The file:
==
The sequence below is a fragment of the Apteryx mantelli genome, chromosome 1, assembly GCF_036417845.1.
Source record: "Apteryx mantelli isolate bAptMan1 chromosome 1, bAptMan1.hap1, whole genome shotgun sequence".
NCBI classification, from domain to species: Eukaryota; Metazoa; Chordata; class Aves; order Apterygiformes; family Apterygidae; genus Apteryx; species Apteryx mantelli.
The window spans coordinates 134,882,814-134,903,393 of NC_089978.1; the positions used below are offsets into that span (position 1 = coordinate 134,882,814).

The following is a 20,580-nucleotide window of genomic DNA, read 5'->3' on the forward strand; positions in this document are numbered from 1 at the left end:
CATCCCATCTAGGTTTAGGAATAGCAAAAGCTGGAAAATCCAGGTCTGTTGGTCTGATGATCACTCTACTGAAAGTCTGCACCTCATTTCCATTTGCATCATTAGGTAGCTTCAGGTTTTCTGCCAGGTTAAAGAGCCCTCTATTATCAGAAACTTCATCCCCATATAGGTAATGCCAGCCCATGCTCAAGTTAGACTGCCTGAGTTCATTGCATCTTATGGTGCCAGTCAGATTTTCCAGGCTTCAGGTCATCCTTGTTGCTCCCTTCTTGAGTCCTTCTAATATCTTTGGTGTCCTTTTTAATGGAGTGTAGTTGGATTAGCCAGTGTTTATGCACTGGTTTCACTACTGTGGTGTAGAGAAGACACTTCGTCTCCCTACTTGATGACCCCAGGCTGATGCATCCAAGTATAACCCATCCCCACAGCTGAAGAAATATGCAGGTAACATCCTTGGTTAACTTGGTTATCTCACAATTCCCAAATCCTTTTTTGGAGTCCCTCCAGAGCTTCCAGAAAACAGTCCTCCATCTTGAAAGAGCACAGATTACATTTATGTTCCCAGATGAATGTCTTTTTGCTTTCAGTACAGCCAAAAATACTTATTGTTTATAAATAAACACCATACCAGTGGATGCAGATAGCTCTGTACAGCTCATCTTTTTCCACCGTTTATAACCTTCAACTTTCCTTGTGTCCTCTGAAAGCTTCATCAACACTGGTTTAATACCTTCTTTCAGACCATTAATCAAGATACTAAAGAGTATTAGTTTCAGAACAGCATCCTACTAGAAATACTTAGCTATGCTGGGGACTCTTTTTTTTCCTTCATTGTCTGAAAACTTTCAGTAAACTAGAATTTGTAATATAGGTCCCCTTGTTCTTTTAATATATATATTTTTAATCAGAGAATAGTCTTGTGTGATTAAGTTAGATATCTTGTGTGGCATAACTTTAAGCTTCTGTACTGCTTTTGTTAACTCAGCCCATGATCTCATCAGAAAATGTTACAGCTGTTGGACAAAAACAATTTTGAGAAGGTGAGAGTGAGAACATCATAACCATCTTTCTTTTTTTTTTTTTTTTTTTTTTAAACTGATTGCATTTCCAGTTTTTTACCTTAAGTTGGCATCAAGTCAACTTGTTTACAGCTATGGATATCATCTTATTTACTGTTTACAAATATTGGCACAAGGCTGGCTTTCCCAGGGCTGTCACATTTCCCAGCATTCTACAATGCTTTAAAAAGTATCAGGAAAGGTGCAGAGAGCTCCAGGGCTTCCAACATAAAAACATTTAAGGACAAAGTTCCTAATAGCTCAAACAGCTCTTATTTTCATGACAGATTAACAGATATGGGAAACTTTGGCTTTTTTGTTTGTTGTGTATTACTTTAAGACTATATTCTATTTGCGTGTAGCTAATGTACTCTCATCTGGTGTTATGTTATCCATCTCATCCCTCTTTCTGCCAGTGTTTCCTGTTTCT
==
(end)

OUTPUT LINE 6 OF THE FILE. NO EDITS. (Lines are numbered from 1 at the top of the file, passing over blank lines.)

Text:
CATCCCATCTAGGTTTAGGAATAGCAAAAGCTGGAAAATCCAGGTCTGTTGGTCTGATGATCACTCTACTGAAAGTCTGCACCTCATTTCCATTTGCATCATTAGGTAGCTTCAGGTTTTCTGCCAGGTTAAAGAGCCCTCTATTATCAGAAACTTCATCCCCATATAGGTAATGCCAGCCCATGCTCAAGTTAGACTGCCTGAGTTCATTGCATCTTATGGTGCCAGTCAGATTTTCCAGGCTTCAGGTCATCCTTGTTGCTCCCTTCTTGAGTCCTTCTAATATCTTTGGTGTCCTTTTTAATGGAGTGTAGTTGGATTAGCCAGTGTTTATGCACTGGTTTCACTACTGTGGTGTAGAGAAGACACTTCGTCTCCCTACTTGATGACCCCAGGCTGATGCATCCAAGTATAACCCATCCCCACAGCTGAAGAAATATGCAGGTAACATCCTTGGTTAACTTGGTTATCTCACAATTCCCAAATCCTTTTTTGGAGTCCCTCCAGAGCTTCCAGAAAACAGTCCTCCATCTTGAAAGAGCACAGATTACATTTATGTTCCCAGATGAATGTCTTTTTGCTTTCAGTACAGCCAAAAATACTTATTGTTTATAAATAAACACCATACCAGTGGATGCAGATAGCTCTGTACAGCTCATCTTTTTCCACCGTTTATAACCTTCAACTTTCCTTGTGTCCTCTGAAAGCTTCATCAACACTGGTTTAATACCTTCTTTCAGACCATTAATCAAGATACTAAAGAGTATTAGTTTCAGAACAGCATCCTACTAGAAATACTTAGCTATGCTGGGGACTCTTTTTTTTCCTTCATTGTCTGAAAACTTTCAGTAAACTAGAATTTGTAATATAGGTCCCCTTGTTCTTTTAATATATATATTTTTAATCAGAGAATAGTCTTGTGTGATTAAGTTAGATATCTTGTGTGGCATAACTTTAAGCTTCTGTACTGCTTTTGTTAACTCAGCCCATGATCTCATCAGAAAATGTTACAGCTGTTGGACAAAAACAATTTTGAGAAGGTGAGAGTGAGAACATCATAACCATCTTTCTTTTTTTTTTTTTTTTTTTTTTAAACTGATTGCATTTCCAGTTTTTTACCTTAAGTTGGCATCAAGTCAACTTGTTTACAGCTATGGATATCATCTTATTTACTGTTTACAAATATTGGCACAAGGCTGGCTTTCCCAGGGCTGTCACATTTCCCAGCATTCTACAATGCTTTAAAAAGTATCAGGAAAGGTGCAGAGAGCTCCAGGGCTTCCAACATAAAAACATTTAAGGACAAAGTTCCTAATAGCTCAAACAGCTCTTATTTTCATGACAGATTAACAGATATGGGAAACTTTGGCTTTTTTGTTTGTTGTGTATTACTTTAAGACTATATTCTATTTGCGTGTAGCTAATGTACTCTCATCTGGTGTTATGTTATCCATCTCATCCCTCTTTCTGCCAGTGTTTCCTGTTTCT